So what can we do in this situation? A friend of mine long experienced in public relations puts it very simply: you tell them exactly what you want them to say in the exact words that you want them to say it with. No ambiguity, no complications, no diversions. Then you stop. You don’t say any more. You add nothing. You don’t answer their questions. Their questions are not intended to shed light on your ideas or to develop detail. They are meant to trip you up and that is all. Anybody who acts as if they are truly interested in what you think about them there Negroes or legitimate rape is speaking as the enemy. You don’t feed them. You don’t hand them the weapon to strike you down with. You say “good afternoon” and turn on your heel.

None of this is guaranteed to obtain you fair coverage. There is no guarantee. They will distort, they will misquote, they will switch contexts. They will even flat out lie, as we have seen endless times with Jayson Blair of the Times, Janet Cooke of the Washington Post, and so on down the line of infamy. They own the table, they own the chips, they own the Gaming Commission. You are playing in their casino, and you will lose.

Which leads us to ask why anyone is speaking to them at all.

Bundy had no business speaking to any of these people. (And don’t tell me about “rights.” There’s no “right” to play the fool at the expense of others.) Bundy is not, by experience, education, or ability capable of handling a veteran media operative. If somebody had walked up to him and said, “I’m going to stand here talking to you while my associates steal all your cattle,” or “I’m going to distract you while somebody burns down your ranch house,” he’d have known what to do.  In this case, no, even though he damage done to him is fully the equivalent of those two crimes. (Or as Shakespeare would have it, even worse: “ Who steals my purse steals trash... But he that filches from me my good name Robs me of that which not enriches him And makes me poor indeed.)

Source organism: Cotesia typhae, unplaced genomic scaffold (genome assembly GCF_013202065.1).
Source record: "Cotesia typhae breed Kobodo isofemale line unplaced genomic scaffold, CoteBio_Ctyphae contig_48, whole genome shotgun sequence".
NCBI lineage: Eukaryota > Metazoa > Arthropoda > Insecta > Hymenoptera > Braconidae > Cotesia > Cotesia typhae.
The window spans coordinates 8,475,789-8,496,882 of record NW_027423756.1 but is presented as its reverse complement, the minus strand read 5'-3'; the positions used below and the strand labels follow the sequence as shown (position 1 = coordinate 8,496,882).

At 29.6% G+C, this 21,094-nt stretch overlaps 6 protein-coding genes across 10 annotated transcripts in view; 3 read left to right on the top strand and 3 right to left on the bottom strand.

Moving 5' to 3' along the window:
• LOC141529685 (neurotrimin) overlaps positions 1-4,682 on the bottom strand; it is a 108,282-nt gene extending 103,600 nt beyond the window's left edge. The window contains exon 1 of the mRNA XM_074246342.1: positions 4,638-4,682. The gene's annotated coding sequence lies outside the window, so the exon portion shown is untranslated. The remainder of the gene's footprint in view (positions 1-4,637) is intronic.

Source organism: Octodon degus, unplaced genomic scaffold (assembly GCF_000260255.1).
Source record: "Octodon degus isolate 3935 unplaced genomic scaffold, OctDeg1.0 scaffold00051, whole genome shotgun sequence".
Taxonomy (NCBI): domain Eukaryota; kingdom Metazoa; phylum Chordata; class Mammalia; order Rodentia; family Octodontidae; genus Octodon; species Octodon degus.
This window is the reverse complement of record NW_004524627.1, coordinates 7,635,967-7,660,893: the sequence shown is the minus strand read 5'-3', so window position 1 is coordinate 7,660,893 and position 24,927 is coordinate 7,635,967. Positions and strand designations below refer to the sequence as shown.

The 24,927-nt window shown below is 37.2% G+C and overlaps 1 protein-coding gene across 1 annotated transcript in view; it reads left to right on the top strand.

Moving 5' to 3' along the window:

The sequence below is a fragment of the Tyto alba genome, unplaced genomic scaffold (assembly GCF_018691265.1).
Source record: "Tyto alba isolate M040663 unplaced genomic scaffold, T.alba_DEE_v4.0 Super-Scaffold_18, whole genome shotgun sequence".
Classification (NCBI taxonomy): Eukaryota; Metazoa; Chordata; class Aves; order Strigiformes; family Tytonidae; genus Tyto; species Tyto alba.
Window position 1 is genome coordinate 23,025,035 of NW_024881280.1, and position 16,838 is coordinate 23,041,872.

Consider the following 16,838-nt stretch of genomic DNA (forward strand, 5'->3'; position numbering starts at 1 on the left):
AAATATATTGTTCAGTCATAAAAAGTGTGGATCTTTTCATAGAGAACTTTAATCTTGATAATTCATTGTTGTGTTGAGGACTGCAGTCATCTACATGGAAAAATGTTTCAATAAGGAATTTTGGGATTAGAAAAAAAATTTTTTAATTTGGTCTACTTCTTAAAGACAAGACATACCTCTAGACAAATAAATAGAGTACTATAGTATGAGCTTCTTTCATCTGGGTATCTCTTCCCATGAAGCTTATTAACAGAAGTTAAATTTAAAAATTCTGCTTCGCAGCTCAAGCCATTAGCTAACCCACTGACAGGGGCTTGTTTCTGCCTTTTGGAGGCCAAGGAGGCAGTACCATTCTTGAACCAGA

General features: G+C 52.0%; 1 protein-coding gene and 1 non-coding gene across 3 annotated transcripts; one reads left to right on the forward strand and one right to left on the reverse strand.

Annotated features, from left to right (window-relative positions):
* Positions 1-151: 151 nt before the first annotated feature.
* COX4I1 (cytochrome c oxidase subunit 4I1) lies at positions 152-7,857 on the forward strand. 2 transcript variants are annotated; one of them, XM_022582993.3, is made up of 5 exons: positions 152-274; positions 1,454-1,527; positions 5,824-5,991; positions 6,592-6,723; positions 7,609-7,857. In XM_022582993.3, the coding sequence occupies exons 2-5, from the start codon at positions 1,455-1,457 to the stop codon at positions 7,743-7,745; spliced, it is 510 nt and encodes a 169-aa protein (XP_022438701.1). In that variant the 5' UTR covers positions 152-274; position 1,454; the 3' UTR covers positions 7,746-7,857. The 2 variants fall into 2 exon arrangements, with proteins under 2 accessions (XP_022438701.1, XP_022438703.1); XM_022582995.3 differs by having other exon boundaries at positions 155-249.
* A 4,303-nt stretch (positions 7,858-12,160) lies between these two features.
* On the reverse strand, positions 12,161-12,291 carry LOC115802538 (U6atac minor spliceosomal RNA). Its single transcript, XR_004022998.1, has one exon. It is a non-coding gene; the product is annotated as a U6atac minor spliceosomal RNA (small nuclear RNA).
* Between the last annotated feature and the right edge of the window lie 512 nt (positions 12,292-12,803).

The end result is another black eye for the conservative movement in this critical election year of 2014. For decades, the media of this country has depended on conservatives obligingly committing suicide just in time for the next broadcast. It had better stop.

It has become clear that Cliven Bundy was transgressed by the New York Times, his words taken out of context and retailed in such a way as to mean something they were not. Bundy is no racist, and the attempt to make him look like one is another step downward in the collapse of American national media.

But conservatives still have a right -- in fact, a responsibility -- to be annoyed with Bundy.

To wit: Bundy did not walk, not stumble, did not swerve into the trap set by the New York Times.  He was not ambushed, he was not taken by surprise. He instead ran full tilt and threw himself into that trap, exactly like the kid at the end of Million Dollar Hotel.

Bundy sat across from a reporter for the NYT, the most vicious, calculating, untrustworthy, and dishonest nest of vipers in the entire U.S. media network, and talked straight to him about matters of import and controversy, under the impression that he would understand and transmit his thoughts the way that he actually expressed them.

Nobody, a full century into the progressive era, seventy years into the epoch of big government, and fifty years after the mass media turned anti-American as a matter of course, has any right to do this. Nobody has a right to be that stupid, to be that ill-informed, or to be that self-centered.

Granted that Bundy, a lifetime Nevada rancher, is not the epitome of sophistication. He is not the typical Times reader, even for Nevada. He may well have never held a copy of the paper in his hands, much less read it. But that’s no excuse, because the status and nature of the New York Times has become a truism of American political culture. It is the bastion of left-wing thought in the media, the source from which everyone else takes their cue. In conservative circles, it’s what amounts to a punchline.

Bundy must have heard of this, at least vaguely. And yet he went out, and kindly loaded up Adam Nagourney’s pistol for him, then turned around, took his hat off, and waited for the bullet. The living portrait of middle-American conservatism in the 21st century.